Peter Marks, who oversees the FDA’s vaccine approval process, has said small trials testing updated vaccines in around 400 participants may be needed at first. Even that could add months to the process.

Norman Baylor, chief executive of Biologics Consulting and a former FDA vaccines official, said the agency will lay out the regulatory road. But public health agencies like the U.S. Centers for Disease Control and Prevention and the World Health Organization would decide when vaccines should be updated, as with flu.

Altering Pfizer’s vaccine would require “a very minor change,” Mr. Dormitzer said.

Also Read: Vaccinated People May Still Transmit COVID-19, Warns England’s Chief Medic

Like Moderna’s, it uses messenger RNA (mRNA) technology, which relies on synthetic genes that can be generated and manufactured in weeks.

He estimates the company could make a prototype version in a week or so, and take another two months to scale up and update their lab tests.

J&J, which is expected to release late-stage trial data on its vaccine within days, has laid the groundwork to address troubling virus changes, Chief Scientific Officer Paul Stoffels told Reuters. Its trial included sites in South Africa, which should give the company insight on that variant.

If a change is necessary, Stoffels said J&J likely would add a second strain into its existing vaccine.

We are looking at this with a lot of attention, he said.

Also Read: Experts Appeal Taking COVID-19 Vaccine Shot To Break The Chain Of Transmission And Avoid Another Peak

(Except for the headline, this story has not been edited by NDTV staff and is published from a syndicated feed.)

NDTV – Dettol Banega Swasth India campaign is an extension of the five-year-old Banega Swachh India initiative helmed by Campaign Ambassador Amitabh Bachchan. It aims to spread awareness about critical health issues facing the country. In wake of the current COVID-19 pandemic, the need for WASH (WaterSanitation and Hygiene) is reaffirmed as handwashing is one of the ways to prevent Coronavirus infection and other diseases. The campaign highlights the importance of nutrition and healthcare for women and children to prevent maternal and child mortality, fight malnutrition, stunting, wasting, anaemia and disease prevention through vaccines. Importance of programmes like Public Distribution System (PDS), Mid-day Meal Scheme, POSHAN Abhiyan and the role of Aganwadis and ASHA workers are also covered. Only a Swachh or clean India where toilets are used and open defecation free (ODF) status achieved as part of the Swachh Bharat Abhiyan launched by Prime Minister Narendra Modi in 2014, can eradicate diseases like diahorrea and become a Swasth or healthy India. The campaign will continue to cover issues like air pollutionwaste managementplastic banmanual scavenging and sanitation workers and menstrual hygiene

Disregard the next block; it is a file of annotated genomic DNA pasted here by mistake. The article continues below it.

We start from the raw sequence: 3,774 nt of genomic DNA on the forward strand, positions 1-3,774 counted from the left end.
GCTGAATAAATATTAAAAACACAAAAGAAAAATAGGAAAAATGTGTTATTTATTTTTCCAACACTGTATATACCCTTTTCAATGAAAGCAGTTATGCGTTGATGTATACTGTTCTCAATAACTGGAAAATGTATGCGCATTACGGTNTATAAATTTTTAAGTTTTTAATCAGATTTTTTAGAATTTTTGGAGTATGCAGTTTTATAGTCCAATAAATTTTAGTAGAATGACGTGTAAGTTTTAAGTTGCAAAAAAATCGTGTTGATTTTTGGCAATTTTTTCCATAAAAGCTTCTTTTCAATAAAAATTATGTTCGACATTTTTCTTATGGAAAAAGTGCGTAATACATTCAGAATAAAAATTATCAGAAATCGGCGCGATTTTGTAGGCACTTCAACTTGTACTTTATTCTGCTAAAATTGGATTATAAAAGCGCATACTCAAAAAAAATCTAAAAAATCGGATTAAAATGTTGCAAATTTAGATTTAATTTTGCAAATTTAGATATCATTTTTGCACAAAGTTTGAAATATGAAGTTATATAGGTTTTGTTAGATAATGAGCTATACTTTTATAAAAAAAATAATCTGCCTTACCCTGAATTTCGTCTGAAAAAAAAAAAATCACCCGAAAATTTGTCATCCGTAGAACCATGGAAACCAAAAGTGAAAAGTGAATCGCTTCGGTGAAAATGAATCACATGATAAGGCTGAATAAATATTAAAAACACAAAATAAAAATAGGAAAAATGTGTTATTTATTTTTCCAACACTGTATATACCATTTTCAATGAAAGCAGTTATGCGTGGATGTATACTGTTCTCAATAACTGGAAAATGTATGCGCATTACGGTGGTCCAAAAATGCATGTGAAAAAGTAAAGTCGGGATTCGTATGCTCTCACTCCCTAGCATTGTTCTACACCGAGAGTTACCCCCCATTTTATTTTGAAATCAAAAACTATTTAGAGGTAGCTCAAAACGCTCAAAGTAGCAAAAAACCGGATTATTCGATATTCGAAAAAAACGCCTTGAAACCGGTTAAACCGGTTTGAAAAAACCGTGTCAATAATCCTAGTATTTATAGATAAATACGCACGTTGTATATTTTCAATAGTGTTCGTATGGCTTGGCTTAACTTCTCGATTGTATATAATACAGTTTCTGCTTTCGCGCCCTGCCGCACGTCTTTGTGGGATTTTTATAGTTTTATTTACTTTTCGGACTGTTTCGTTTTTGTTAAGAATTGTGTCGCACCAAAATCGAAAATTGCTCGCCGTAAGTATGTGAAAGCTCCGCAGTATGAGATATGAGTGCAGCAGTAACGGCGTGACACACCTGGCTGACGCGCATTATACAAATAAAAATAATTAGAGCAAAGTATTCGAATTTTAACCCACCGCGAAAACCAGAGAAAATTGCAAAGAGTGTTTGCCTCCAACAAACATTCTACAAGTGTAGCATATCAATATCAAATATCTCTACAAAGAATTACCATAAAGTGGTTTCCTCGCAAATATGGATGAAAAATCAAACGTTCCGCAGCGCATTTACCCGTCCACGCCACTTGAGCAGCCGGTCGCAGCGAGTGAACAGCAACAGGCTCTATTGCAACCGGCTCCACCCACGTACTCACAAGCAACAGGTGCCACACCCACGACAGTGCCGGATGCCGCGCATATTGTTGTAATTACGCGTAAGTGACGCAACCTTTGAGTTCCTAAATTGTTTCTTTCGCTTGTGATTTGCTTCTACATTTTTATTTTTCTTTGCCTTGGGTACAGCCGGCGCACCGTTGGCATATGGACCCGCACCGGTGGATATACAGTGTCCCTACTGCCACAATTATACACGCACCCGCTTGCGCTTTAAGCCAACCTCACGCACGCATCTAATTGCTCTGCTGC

World

24,50,12,529Cases
20,64,25,824Active
3,36,14,434Recovered
49,72,271Deaths
Coronavirus has spread to 195 countries. The total confirmed cases worldwide are 24,50,12,529 and 49,72,271 have died; 20,64,25,824 are active cases and 3,36,14,434 have recovered as on October 28, 2021 at 4:00 am.

India

3,42,31,809 16,156Cases
1,60,9891,672Active
3,36,14,434 17,095Recovered
4,56,386 733Deaths
In India, there are 3,42,31,809 confirmed cases including 4,56,386 deaths. The number of active cases is 1,60,989 and 3,36,14,434 have recovered as on October 28, 2021 at 2:30 am.

State Details

State Cases Active Recovered Deaths
Maharashtra

66,06,536 1,485

23,096 3,500

64,43,342 4,947

1,40,098 38

Kerala

49,38,603 9,445

77,158 2,100

48,31,468 6,723

29,977 622

Karnataka

29,86,835 282

8,459 80

29,40,339 349

38,037 13

Tamil Nadu

26,98,493 1,075

12,288 252

26,50,145 1,315

36,060 12

Andhra Pradesh

20,64,854 567

4,777 122

20,45,713 437

14,364 8

Uttar Pradesh

17,10,114 13

100 6

16,87,115 7

22,899

West Bengal

15,89,042 976

7,973 124

15,61,973 837

19,096 15

Delhi

14,39,709 38

348 25

14,14,270 13

25,091

Odisha

10,39,818 549

4,392 213

10,27,108 334

8,318 2

Chhattisgarh

10,05,926 28

263 14

9,92,088 12

13,575 2

Rajasthan

9,54,411 4

20 0

9,45,437 4

8,954

Gujarat

8,26,481 17

173 2

8,16,220 15

10,088

Madhya Pradesh

7,92,804 20

108 9

7,82,172 10

10,524 1

Haryana

7,71,204 15

133 5

7,61,022 10

10,049

Bihar

7,26,073 5

41 1

7,16,371 4

9,661

Telangana

6,70,829 186

4,164 63

6,62,714 122

3,951 1

Assam

6,09,506 244

3,838 153

5,99,681 391

5,987 6

Punjab

6,02,289 38

246 20

5,85,487 16

16,556 2

Jharkhand

3,48,705 28

160 30

3,43,408 56

5,137 2

Uttarakhand

3,43,861 17

150 6

3,36,312 23

7,399

Jammu And Kashmir

3,31,865 70

838 16

3,26,596 86

4,431

Himachal Pradesh

2,23,406 261

1,972 211

2,17,693 48

3,741 2

Goa

1,77,969 23

454 29

1,74,152 51

3,363 1

Puducherry

1,27,846 40

443 10

1,25,546 50

1,857

Manipur

1,23,473 70

844 29

1,20,712 97

1,917 2

Mizoram

1,19,496 547

7,320 446

1,11,752 991

424 2

Tripura

84,438 15

123 1

83,499 14

816

Meghalaya

83,466 51

507 22

81,511 71

1,448 2

Chandigarh

65,331 5

29 2

64,482 3

820

Arunachal Pradesh

55,120 6

115 22

54,725 28

280

Sikkim

31,925 13

177 1

31,353 12

395

Nagaland

31,759 12

222 3

30,856 15

681

Ladakh

20,925 8

47 6

20,670 2

208

Dadra And Nagar Haveli

10,682 1

6 0

10,672 1

4

Lakshadweep

10,365

0 0

10,314

51

Andaman And Nicobar Islands

7,650 2

5 1

7,516 1

129